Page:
When you hear of the old province of Inaba, you might already be aware of the famous White Hare of Inaba thanks to his role in a popular Kojiki myth. He is not the only famous animal of the region, which is also known for the Inaba-Go-Kitsune—the Five Foxes of Inaba.

Foxes (kitsune) are known throughout Japan as tricksters that are adept are transforming, especially into humans, and especially into beautiful women. Of these local five, one was called “Otonjoro,” based on the name she took while pretending to be a prostitute (joro) in Yoshiwara (the famed red light district of Tokyo back when it was Edo). While acting as “Otomi” she used her trickery to fool around with the men of the big city, but when she got bored of that, she returned home to Inaba Province. This is one of the stories about her.

The villagers could tell she was up to no good in the area, and dreaded falling victim to her tricks. “We should offer a big reward for someone to do away with that Otonjoro,” they said.

Two young men stepped forward, confident in their abilities to best the beast. “We’ll get rid of her, so make sure it’s a really big reward!”

When it was a full moon, they staked out that night in the shadows of a big tree, and soon they saw a big fox come by. Silently, they watched as she placed a leaf from the tree on her head, spun around, and then ever so slowly transformed into a young woman. She took a large stone and plopped it into the river, and when she took it out, it was topped with water plants. This she cradled into her arms, and then it took the shape of an infant. As she walked off with the stone baby, the two young men stalked after her back towards the village.

The fox women came to a house, where the old man and old woman inside welcomed her, thinking it was their daughter and grandchild. The young men watched and listened from the windows, and when the old lady came outside, they addressed her in hushed tones. “Pssst! Old Lady! That woman in your house is a fox–it’s Otonjoro!”

“Don’t be stupid!” she laughed.

“It really is! You’re being fooled by a fox. She only looks like your daughter because she’s in disguise!” they pleaded and desperately tried to gain her trust.

As their voices grew louder, the Old Man soon came outside. “What’s going on out here?”

“Oh, Dear, these two young men are trying to tell us we’re being fooled by a fox.”

“That’s absurd!” he bellowed. “How dare they insult our daughter and grandchild that way?”

“It’s true!” the young men retorted. “If you don’t believe us, throw the baby in a pot of boiling water. It’s not a baby, it’s a stone. The disguise will boil away and you’ll see we’re telling the truth.”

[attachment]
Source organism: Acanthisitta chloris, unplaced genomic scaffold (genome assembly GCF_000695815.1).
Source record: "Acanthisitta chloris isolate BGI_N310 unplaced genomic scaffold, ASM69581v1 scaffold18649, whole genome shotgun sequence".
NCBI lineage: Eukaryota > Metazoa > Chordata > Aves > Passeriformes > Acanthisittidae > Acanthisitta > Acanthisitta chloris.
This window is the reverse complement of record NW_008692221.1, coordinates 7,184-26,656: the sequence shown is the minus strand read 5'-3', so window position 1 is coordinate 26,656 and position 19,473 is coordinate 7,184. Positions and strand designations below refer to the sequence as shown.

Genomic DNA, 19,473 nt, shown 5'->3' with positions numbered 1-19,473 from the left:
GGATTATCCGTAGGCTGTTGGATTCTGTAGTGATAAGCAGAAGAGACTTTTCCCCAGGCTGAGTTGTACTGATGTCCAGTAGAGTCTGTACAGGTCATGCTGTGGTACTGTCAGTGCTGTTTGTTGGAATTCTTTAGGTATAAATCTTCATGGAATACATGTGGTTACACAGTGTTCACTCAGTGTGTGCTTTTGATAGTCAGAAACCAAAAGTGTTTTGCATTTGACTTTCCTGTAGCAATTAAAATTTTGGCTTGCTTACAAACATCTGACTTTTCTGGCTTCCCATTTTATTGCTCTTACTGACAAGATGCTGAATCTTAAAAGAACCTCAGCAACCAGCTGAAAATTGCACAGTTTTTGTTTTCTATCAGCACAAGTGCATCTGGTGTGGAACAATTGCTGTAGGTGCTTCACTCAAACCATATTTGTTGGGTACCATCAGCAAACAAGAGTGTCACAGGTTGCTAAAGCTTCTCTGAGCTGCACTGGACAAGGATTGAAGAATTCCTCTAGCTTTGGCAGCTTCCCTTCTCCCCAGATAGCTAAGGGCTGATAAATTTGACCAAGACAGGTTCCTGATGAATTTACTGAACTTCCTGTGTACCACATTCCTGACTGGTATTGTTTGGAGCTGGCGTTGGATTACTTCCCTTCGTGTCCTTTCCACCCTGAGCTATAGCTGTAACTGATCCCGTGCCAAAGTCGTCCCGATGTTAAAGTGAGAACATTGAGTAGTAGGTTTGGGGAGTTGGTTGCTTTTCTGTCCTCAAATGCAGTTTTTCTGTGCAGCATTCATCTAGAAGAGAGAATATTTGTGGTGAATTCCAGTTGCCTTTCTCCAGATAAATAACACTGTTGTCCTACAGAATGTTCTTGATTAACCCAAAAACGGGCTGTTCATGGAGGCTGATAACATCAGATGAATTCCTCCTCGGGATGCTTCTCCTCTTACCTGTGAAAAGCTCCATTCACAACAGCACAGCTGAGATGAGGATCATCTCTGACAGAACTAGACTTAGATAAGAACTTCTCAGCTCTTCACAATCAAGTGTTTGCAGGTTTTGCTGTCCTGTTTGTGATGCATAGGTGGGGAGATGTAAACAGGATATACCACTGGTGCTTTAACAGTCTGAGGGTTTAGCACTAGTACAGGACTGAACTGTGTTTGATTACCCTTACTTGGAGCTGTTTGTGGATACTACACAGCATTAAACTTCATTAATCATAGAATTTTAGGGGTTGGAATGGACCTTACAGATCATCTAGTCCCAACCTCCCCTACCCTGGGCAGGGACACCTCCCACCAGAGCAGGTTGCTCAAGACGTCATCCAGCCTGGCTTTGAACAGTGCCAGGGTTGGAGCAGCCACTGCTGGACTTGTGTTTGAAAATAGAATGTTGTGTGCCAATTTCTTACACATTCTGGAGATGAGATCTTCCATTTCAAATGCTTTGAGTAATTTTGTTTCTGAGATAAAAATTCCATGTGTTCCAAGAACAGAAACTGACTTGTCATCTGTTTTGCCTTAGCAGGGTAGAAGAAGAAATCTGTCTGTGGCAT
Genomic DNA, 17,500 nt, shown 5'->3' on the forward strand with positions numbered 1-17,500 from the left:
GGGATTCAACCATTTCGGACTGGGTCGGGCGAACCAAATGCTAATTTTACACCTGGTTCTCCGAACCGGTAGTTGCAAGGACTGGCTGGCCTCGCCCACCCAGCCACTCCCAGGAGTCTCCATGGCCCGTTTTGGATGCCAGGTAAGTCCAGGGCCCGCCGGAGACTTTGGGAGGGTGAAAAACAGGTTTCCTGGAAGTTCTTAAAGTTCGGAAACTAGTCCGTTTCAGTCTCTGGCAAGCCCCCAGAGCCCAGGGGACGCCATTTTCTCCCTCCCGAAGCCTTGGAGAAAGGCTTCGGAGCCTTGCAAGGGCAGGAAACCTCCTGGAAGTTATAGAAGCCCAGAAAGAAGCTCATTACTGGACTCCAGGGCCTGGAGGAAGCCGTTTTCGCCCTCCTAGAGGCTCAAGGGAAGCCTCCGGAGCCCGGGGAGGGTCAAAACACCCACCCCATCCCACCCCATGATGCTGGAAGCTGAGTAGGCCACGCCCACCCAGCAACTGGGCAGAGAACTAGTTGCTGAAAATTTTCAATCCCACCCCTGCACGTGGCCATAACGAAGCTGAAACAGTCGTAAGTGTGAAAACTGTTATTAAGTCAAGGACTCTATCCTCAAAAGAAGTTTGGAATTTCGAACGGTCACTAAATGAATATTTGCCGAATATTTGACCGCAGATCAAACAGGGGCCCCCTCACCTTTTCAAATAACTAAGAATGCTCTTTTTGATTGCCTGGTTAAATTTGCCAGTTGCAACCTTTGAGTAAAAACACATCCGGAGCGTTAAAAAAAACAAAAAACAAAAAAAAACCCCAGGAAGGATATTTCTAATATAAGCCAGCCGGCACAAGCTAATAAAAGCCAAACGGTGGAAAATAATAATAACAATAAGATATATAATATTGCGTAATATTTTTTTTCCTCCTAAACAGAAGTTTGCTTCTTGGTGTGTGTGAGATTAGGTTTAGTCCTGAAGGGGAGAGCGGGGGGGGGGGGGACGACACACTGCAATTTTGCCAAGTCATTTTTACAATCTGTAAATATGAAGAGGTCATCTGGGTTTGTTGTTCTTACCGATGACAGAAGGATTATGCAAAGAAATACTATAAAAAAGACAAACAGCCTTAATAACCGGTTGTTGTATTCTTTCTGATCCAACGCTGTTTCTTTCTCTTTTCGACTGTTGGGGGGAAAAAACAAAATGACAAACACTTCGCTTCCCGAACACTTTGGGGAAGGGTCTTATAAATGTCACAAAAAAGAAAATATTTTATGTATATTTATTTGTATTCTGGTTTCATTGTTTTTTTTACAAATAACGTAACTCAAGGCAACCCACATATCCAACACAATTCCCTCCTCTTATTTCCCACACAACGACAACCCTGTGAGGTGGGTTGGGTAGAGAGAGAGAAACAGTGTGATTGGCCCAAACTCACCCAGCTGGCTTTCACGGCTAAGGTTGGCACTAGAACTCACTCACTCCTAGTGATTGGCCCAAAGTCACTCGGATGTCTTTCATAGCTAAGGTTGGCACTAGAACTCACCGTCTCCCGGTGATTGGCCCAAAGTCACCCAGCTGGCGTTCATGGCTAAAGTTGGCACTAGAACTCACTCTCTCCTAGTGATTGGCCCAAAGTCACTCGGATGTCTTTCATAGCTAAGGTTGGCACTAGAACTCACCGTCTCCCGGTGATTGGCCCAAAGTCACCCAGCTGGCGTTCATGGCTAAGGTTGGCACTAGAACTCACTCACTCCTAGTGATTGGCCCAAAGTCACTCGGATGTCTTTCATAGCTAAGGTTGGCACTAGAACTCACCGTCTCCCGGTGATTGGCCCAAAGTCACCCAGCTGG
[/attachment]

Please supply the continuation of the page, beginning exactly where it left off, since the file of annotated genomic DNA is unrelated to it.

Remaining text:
“Fine, if you’re so insistent, that’s what I’ll do!”

They boiled a pot of water and threw the baby in, but to the young men’s horror, the baby did not turn back into a stone. “How can this be?” they asked, incredulous and turning pale. “We were so sure–we saw it with our own eyes!”

The old couple was livid. “How dare you! Because of your accusations, our adorable grandchild is dead! We’re going to have you thrown in jail!”

Before the young pair could fumble any defense on their part, a monk heard their raised voices from outside, and then welcomed himself in to mediate. “Pardon the intrusion,” he said. “I heard what happened, and I do not think you should condemn these men to prison. Doing so will not erase their sin or bring your grandchild back to life. Instead, you should have them go to the temple and become monks, and they will spend their days in there praying for the child’s soul. What do you think of this?”

The old couple agreed, and forgave the young men. Fearful as though they had already been to hell, the young men eagerly followed the old man inside the temple, where they shaved their heads and offered a large fish at the altar. In order to atone for their sin, they began fervent prayers, praying with all their might throughout the night.

Several hours later they were startled by the sounds of people calling their names, and astonished to see that the sun had already rose. With the morning light, however, they saw that they were sitting in the middle of a grassy field rather than inside of a temple. There was only grass where the old couple’s house stood, as it had all been an illusion of Otonjoro’s making. The fish they offered, as well as the the fox they were trying to catch, was gone.

“That Otonjoro!” they growled. “She’s thoroughly had us.”

Vexing though it was, they rubbed their newly shaven heads and returned home.

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